Condylar canal

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Condyloid canal
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Occipital bone. Outer surface. (Condyloid canal visible at center left.)
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Base of the skull. Upper surface. (Condyloid canal not labeled, the occipital bone is visible at the bottom in blue, and the condyloid foramen is labeled at left, third from the bottom.)
Latin canalis condylaris
Gray's p.131
Anatomical terms of bone

The condylar canal (or condyloid canal) is a canal in the condyloid fossa of the lateral parts of occipital bone behind the occipital condyle. Resection of the rectus capitus posterior major and minor muscles reveals the bony recess leading to the condylar canal, which is situated posterior and lateral to the occipital condyle. It is immediately superior to the extradural vertebral artery, which is making a loop above the posterior C1 ring to enter the foramen magnum. The anteriomedial wall of the condylar canal thickens to join the foramen magnum rim and connect to the occipital condyle.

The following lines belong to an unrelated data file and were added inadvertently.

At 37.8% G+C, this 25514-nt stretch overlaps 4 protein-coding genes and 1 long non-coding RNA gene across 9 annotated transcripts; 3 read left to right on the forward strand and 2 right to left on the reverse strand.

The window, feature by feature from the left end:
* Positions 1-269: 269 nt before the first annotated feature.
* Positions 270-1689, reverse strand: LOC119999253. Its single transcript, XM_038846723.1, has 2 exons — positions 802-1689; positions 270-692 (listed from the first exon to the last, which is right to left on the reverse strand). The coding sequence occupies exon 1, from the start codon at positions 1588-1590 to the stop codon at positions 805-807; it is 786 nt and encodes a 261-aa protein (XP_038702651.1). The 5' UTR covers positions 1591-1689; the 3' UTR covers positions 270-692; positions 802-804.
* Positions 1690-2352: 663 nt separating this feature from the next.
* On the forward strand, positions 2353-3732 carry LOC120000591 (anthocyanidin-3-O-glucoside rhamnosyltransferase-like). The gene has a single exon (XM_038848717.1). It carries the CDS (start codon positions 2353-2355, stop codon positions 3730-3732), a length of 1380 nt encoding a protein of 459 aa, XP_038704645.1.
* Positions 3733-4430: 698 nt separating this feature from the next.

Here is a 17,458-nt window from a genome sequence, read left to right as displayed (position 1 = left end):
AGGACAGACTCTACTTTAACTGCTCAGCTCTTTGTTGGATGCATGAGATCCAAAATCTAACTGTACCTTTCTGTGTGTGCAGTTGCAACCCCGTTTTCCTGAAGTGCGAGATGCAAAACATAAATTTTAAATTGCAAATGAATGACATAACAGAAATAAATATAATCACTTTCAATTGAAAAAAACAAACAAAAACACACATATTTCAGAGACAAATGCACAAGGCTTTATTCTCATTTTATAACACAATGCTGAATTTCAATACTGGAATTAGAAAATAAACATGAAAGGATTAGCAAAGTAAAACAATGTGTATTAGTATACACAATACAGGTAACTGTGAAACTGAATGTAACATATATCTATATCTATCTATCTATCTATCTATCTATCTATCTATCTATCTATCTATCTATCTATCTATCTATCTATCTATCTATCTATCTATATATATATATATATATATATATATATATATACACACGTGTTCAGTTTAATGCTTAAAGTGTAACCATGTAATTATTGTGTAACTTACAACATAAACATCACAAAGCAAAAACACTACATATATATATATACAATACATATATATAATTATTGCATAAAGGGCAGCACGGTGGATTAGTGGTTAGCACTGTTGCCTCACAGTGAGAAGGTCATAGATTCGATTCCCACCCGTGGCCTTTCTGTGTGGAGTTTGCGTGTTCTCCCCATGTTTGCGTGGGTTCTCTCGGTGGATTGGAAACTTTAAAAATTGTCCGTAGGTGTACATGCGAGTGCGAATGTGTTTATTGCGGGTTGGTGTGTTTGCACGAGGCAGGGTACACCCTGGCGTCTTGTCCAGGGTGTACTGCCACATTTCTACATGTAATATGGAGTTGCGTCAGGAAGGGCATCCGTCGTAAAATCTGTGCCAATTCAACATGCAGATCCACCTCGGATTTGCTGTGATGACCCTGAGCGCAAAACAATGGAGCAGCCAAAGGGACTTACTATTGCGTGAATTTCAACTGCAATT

Through the condylar canal, the occipital emissary vein connects to the venous system including the suboccipital venous plexus, occipital sinus and sigmoid sinus.

It is not always present, and can have variations of being a single canal or multiple smaller canals in cluster.

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This article incorporates text from a public domain edition of Gray's Anatomy.